First, we start with the rush-hour congestion map on the left (from October 4th at 8am). We can see that congested stretches of I-5 exist all the way from Everett to Tacoma and the same is true for local Seattle roads from Ballard and West Seattle. What this means is that more people are trying to travel on the freeway than its available capacity.
So how do we accommodate the extra people?
Why not widen freeways?
Before we do so it’s important to understand the concept of induced demand. This is really latent demand that only materializes once extra freeway capacity comes online. When congestion improves, people who were previously dissuaded from making certain trips now start making them. Moreover, as commutes shorten, new real estate development in areas previously deemed too far becomes possible, which in turn also creates new demand. So the new “empty” road space is quickly filled and consumed with traffic.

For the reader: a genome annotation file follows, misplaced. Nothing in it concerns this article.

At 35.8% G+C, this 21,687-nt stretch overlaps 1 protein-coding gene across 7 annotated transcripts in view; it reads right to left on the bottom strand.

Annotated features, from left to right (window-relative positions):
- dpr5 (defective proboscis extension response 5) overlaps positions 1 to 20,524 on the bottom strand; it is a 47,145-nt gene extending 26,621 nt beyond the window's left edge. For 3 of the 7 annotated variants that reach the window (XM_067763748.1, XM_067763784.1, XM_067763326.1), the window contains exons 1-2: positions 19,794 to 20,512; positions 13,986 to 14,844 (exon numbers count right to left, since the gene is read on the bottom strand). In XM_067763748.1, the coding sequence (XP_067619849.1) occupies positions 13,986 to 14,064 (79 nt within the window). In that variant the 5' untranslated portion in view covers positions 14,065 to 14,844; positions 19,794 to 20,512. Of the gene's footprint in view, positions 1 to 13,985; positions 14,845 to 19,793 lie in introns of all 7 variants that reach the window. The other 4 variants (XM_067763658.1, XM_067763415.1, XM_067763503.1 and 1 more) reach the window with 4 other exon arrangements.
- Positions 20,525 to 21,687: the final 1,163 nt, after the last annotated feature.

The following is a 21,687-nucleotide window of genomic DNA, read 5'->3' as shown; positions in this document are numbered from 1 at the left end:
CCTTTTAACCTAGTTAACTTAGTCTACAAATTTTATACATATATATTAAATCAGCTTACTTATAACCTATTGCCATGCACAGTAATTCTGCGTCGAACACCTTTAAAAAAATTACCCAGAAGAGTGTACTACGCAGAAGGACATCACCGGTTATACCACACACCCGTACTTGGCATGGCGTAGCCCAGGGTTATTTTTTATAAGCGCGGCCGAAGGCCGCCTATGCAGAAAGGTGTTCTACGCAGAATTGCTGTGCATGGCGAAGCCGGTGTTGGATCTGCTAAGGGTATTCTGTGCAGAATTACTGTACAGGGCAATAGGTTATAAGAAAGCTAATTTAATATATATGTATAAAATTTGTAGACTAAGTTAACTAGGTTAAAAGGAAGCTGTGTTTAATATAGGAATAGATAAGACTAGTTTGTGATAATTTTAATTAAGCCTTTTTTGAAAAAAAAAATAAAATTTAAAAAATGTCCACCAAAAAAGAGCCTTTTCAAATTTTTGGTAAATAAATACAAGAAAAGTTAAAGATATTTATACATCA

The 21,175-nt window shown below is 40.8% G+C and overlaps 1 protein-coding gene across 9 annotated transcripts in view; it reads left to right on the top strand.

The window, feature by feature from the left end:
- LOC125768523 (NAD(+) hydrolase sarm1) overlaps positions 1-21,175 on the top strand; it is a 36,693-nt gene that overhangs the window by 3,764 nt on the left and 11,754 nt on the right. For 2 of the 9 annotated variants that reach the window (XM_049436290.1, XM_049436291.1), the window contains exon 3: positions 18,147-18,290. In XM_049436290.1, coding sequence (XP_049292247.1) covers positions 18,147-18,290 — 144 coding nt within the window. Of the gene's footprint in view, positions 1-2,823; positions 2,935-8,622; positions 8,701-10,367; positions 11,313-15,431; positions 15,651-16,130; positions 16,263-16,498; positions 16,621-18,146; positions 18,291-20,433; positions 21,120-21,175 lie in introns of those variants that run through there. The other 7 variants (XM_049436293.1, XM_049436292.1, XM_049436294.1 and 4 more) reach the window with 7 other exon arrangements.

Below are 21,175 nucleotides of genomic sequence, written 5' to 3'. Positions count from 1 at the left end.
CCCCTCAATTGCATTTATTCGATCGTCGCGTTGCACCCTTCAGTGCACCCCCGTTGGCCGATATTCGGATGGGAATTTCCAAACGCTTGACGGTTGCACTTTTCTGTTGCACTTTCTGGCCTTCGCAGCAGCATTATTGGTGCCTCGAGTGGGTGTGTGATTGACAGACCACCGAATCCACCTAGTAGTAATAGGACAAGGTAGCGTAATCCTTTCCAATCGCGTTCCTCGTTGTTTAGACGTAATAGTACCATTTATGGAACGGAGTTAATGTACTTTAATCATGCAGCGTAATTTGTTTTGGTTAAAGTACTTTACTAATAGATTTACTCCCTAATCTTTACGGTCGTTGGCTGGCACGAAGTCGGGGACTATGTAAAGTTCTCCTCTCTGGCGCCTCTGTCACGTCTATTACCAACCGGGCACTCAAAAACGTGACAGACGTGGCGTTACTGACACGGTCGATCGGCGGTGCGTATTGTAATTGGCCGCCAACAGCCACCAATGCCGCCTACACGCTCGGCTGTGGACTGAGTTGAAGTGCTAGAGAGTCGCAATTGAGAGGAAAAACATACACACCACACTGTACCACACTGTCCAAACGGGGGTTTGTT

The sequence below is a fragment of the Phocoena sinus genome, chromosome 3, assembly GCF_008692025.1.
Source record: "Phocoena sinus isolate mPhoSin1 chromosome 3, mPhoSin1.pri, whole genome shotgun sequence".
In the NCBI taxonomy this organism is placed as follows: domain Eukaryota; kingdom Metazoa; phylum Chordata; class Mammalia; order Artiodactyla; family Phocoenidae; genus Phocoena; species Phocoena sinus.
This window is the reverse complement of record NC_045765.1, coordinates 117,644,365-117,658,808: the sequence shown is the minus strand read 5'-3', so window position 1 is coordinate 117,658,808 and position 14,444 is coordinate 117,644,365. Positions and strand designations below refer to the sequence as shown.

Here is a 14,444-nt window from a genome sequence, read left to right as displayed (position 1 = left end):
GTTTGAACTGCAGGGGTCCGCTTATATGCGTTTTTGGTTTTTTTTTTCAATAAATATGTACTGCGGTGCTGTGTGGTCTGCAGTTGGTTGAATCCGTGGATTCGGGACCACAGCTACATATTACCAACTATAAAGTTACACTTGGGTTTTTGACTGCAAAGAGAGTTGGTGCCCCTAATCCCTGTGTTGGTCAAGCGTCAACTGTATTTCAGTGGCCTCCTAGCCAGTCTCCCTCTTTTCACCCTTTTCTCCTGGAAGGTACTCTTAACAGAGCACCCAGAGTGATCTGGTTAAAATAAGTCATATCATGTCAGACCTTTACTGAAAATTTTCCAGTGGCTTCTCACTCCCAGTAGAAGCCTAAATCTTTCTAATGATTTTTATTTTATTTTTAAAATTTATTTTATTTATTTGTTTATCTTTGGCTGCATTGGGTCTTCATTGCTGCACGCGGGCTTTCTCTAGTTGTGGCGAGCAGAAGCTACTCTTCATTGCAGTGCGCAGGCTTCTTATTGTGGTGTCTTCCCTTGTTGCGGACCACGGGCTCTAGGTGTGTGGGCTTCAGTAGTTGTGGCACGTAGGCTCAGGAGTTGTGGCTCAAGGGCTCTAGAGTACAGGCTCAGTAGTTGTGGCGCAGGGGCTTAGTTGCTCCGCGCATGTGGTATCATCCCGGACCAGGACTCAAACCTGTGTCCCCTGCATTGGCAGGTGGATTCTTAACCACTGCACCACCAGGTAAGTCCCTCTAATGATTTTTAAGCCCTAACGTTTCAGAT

Now to be as fair as possible, travel demand is not infinite and it is possible to satisfy it with more lanes. The metric we are looking for is lane-miles per capita. Based on this, Kansas City, MO is #1 in the United States with 1.241 lane-miles per 1,000 people (1999 data) and experiences some of the lowest traffic delays for a major metropolitan area. Peak-time trips experience about a 20% increase in travel time (e.g., a 30-minute trip taking 36 minutes).